One answer to the garbage problem is recycling. Some towns have passed ordinances that encourage or require residents to separate glass and aluminum cans and bottles from other refuse so that these substances can be melted down and reused. Although lightweight steel, cardboard, and paper are also economically recyclable, most industries and cities still burn or bury large amounts of scrap metal and paper products every day.
Radioactivity has always been part of the natural environment. An example of natural radioactivity is the cosmic radiation that constantly strikes the Earth. This so-called background radiation has little effect on most people. Some scientists are concerned, however, that humans have introduced a considerable amount of additional radiation into the environment.
Another immediate environmental problem is the disposal of nuclear wastes. Some radioactive substances have a half-life of more than 10,000 years, which means they remain radioactive and highly dangerous for many thousands of years. In nuclear physics, a half-life is the period of time required for the disintegration of half of the atoms in a sample of a radioactive substance. Science has not yet found a safe method of permanent disposal of high level radioactive wastes. Even temporary storage of these wastes is a dangerous and expensive problem. Experiments are underway to investigate the possible use of salt mines several thousand feet below the surface of the Earth as repositories for spent nuclear fuel rods and similar highly radioactive substances.
Thermal, or Heat, Pollution
While the concept of heat as a pollutant may seem improbable on a cold winter day, at any time of year an increase in water temperature has an effect on water life. Heat can be unnaturally added to streams and lakes in a number of ways. One is to cut down a forest completely. The brooks and streams that flowed through it are then exposed to the sun. Their temperatures begin to rise. As they flow into larger bodies of water, these in turn are warmed. This can kill fish and other water animals incapable of tolerating the higher temperatures.
Average worldwide temperatures can be affected when the products of combustion–carbon monoxide, water vapor, and carbon dioxide–are emitted into the air, especially at high altitudes. Since the normal level of carbon dioxide in the air is quite small, any significant addition is a potential threat. Although solar energy on its way to the Earth’s surface easily passes through layers of carbon dioxide, some of the heat escaping from the Earth would be absorbed by increased amounts of atmospheric carbon dioxide, much as heat is trapped in a greenhouse. A worldwide greenhouse effect of this type might produce a dangerously warmer world. Since the late 19th century, the average global temperature has increased between 0.54o F and 1.08o F . Internationally, 1990 was the hottest year on record since official weather records first started being kept by the British in about 1860.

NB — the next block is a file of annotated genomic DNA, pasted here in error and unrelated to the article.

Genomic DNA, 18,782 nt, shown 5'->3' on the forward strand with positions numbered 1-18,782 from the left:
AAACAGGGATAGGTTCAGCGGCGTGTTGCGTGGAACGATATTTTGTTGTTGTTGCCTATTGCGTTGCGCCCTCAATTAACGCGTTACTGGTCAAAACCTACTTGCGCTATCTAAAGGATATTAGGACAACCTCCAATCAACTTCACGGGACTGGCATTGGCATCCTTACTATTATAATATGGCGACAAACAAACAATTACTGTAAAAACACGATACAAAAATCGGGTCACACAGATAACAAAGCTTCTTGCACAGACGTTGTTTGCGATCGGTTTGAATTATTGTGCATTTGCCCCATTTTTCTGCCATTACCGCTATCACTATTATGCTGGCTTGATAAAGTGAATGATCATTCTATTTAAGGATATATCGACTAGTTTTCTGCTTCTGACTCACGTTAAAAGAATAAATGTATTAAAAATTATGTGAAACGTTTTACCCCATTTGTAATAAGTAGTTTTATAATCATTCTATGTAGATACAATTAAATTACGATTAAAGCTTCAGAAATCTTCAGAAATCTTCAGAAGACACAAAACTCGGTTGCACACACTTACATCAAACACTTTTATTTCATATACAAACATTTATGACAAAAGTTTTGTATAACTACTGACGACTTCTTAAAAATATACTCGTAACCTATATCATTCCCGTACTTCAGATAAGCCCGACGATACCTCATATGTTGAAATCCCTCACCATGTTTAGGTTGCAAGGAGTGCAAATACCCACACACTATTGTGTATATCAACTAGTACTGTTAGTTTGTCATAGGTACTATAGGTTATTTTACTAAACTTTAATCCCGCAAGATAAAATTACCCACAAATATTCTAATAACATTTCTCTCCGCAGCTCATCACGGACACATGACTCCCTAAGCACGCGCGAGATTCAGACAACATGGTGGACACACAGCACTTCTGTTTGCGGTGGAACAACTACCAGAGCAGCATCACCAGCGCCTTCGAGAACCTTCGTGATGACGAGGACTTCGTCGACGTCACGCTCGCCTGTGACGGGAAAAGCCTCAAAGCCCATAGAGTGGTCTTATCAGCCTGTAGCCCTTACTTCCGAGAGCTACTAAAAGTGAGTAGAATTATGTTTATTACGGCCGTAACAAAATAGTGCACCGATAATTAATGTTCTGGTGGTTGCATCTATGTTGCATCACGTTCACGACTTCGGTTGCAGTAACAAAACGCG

The hearing apparatus of living things is sensitive to certain frequency ranges and sound intensities. Sound intensities are measured in decibels. For example, a clap of thunder has an intensity of about 100 decibels. A sound at or above the 120-decibel level is painful and can injure the ear. Noise pollution is becoming an unpleasant fact of life in cities, where the combination of sounds from traffic and building construction reverberates among high-rise buildings, creating a constant din.
Efforts to Halt Pollution
The solution of some pollution problems requires cooperation at regional, national, and international levels. For example, some of the acid rain that falls in Canada is caused by smokestacks of coal-burning power plants in the United States. Thus, rejuvenating the lakes of eastern Canada requires the cooperation of electric utilities in Indiana and Ohio.
The Clean Air Act, the Safe Drinking Water Act, and the Comprehensive Environmental Response, Compensation, and Liability Act of 1980 (known as Superfund) are among the laws that set standards for healthy air and water and the safe disposal of toxic chemicals. In 1990 President George Bush signed the Clean Air Act of 1990, the second amending legislation since the original Clean Air Act of 1970. The new law called for reductions in emissions of sulfur dioxide and nitrogen oxide by half, carbon monoxide from vehicles by 70 percent, and other emissions by 20 percent. The number of toxic chemicals monitored by the EPA would increase from 7 to about 250, and industry would be required to control their waste release by means of the best technology available. In the same year, the California Air Resources Board introduced the strictest vehicle-emission controls in the world. By 2003 the hydrocarbon emission of all new cars sold in California would have to be at least 70 percent less than that of 1993 models, and by 1998, 2 percent of all cars (rising to 10 percent by 2003) would have to release no harmful emissions at all. Several Northeastern states followed suit by introducing similar, though slightly less severe, controls.